History of Clean Water for Life Project

In 2003, the Sisters of Notre Dame de Namur initiated a photovoltaic program in Africa. Without electricity, clean water, and any other viable means for communication, life can be not only difficult but at times impossible. Our research led experts in the field of harnessing solar energy.

Harnessing the power of the sun with solar energy panels and storing the energy in batteries has proven to be an effective means for producing electricity and providing a permanent educational and health care environment in which our Sisters can live and minister. The photovoltaic systems provide a continuous, sustainable, and reliable supply of utility-grade electrical power and are standalone systems, using diesel generators as auxiliary support.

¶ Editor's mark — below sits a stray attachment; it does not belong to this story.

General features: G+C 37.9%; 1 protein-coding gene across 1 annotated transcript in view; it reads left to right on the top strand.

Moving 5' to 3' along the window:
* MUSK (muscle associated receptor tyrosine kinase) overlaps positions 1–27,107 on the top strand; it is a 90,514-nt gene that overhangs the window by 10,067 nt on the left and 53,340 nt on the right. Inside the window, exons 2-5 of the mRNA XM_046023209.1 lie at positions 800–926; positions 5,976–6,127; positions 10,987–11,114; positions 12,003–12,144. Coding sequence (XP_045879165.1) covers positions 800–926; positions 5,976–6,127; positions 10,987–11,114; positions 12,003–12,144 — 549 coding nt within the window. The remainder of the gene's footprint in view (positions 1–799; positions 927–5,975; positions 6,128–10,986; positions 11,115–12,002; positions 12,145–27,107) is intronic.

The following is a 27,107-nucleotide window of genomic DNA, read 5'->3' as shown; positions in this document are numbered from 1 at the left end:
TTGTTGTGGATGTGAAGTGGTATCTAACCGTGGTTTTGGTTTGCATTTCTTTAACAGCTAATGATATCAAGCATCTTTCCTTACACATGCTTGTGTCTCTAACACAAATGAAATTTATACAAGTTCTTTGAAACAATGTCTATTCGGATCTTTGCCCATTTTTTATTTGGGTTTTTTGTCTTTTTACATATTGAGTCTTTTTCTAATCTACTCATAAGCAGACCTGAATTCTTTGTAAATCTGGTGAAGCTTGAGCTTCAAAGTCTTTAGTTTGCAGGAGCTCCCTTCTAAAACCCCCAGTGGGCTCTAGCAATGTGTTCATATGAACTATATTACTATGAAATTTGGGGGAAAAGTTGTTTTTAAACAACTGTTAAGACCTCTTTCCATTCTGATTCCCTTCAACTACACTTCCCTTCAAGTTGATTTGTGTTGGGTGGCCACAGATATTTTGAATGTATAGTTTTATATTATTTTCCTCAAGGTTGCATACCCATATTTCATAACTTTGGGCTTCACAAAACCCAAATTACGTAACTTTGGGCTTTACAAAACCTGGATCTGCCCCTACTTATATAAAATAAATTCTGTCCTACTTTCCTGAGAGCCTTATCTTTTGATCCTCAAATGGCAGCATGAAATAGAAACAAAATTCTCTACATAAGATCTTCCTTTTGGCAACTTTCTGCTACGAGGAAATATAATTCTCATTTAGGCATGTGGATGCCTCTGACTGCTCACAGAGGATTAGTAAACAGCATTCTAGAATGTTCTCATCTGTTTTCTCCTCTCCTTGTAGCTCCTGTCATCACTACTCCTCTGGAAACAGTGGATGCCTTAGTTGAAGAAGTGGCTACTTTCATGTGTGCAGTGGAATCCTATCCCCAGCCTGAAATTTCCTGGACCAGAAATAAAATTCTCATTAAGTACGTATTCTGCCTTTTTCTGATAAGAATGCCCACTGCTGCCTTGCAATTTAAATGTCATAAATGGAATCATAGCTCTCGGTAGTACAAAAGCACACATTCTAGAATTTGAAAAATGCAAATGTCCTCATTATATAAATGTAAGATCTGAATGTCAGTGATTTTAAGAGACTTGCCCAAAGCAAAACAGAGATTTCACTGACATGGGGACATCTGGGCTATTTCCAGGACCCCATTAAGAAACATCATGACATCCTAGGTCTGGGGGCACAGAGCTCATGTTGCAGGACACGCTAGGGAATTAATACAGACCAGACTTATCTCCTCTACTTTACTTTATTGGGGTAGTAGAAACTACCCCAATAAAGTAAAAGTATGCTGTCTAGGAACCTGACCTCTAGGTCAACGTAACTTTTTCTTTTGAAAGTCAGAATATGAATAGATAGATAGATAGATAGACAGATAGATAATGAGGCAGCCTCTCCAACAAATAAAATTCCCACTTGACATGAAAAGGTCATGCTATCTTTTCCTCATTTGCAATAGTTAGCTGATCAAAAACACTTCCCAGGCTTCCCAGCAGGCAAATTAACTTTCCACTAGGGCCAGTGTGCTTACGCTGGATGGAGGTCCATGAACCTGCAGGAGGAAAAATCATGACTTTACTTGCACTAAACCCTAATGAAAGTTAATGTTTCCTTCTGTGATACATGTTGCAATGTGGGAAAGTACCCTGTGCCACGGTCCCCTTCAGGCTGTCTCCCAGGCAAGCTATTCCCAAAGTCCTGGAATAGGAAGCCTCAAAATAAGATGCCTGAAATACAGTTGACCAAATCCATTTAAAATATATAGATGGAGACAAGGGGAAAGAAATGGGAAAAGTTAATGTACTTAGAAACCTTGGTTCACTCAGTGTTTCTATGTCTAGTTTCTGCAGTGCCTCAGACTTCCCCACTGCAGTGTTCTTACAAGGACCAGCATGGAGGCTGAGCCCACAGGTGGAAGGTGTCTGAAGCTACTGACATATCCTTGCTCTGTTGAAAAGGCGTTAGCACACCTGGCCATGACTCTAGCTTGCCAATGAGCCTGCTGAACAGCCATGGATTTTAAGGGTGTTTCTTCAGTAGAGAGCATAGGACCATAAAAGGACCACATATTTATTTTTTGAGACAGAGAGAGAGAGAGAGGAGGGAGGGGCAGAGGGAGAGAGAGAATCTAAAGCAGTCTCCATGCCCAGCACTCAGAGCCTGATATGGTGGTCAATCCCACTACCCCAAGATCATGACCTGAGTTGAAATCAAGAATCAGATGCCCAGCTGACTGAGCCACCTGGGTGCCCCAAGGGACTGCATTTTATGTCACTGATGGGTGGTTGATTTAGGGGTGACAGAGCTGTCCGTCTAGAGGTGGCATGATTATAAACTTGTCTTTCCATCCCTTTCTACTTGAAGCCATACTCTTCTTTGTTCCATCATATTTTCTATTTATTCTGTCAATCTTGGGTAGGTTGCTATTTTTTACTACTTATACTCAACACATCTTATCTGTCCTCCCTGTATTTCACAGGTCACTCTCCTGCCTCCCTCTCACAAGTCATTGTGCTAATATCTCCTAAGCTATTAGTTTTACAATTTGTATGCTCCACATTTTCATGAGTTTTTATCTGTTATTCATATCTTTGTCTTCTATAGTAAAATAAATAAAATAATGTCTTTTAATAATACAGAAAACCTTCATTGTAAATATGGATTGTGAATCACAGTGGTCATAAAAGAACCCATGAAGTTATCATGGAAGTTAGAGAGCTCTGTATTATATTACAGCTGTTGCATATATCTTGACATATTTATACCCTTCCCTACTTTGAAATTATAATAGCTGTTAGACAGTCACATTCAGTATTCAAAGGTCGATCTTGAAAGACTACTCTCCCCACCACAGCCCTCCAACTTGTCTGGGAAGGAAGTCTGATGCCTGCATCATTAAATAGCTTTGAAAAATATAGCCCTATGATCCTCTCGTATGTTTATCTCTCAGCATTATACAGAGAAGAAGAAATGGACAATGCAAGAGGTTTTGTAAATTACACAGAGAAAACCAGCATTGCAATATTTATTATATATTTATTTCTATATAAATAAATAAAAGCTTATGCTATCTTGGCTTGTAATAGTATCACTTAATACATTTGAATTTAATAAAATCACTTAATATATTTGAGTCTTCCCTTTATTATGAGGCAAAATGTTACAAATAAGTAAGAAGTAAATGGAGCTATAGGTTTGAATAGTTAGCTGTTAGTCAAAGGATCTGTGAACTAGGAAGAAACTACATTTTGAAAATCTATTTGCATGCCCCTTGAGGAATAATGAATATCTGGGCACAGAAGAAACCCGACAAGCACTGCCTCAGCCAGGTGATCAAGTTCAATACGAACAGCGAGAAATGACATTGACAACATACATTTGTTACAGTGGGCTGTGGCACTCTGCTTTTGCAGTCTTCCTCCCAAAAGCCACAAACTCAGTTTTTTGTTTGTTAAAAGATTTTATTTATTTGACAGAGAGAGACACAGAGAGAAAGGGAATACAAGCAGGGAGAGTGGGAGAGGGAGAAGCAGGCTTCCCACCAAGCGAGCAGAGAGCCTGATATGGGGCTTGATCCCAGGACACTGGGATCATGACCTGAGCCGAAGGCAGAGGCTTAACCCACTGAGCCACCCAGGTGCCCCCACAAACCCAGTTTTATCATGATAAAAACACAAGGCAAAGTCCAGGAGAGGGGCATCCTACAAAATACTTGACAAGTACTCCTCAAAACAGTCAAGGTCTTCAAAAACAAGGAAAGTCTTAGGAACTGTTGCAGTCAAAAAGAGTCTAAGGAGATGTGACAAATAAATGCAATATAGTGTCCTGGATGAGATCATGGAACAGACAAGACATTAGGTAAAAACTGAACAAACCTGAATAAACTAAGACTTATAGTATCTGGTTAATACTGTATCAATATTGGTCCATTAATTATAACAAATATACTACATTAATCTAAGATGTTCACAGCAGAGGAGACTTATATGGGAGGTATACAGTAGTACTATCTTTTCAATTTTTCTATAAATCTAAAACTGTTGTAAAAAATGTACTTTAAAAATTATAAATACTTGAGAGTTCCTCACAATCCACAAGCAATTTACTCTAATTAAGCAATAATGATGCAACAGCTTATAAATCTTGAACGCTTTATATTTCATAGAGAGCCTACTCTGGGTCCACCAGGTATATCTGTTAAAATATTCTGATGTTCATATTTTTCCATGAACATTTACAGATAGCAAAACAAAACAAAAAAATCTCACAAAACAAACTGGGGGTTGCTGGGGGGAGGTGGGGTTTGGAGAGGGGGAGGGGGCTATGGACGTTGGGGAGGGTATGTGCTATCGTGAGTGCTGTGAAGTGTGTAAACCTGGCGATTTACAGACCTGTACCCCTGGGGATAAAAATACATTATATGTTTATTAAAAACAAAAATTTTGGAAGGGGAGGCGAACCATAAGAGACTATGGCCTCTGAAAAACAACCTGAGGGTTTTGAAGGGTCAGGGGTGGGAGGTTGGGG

All the related infrastructures, such as water pumping/purification, refrigeration, communication and lighting, rely on electricity generated by the photovoltaic system. The water systems typically supply bulk quantities of water, typically in excess of 6,000 liters (1,585 gallons) per day and support a core population that typically consists of Sisters, students, patients, and staff at schools and medical facilities. The villages may also have populations of several thousands people that need clean water to survive.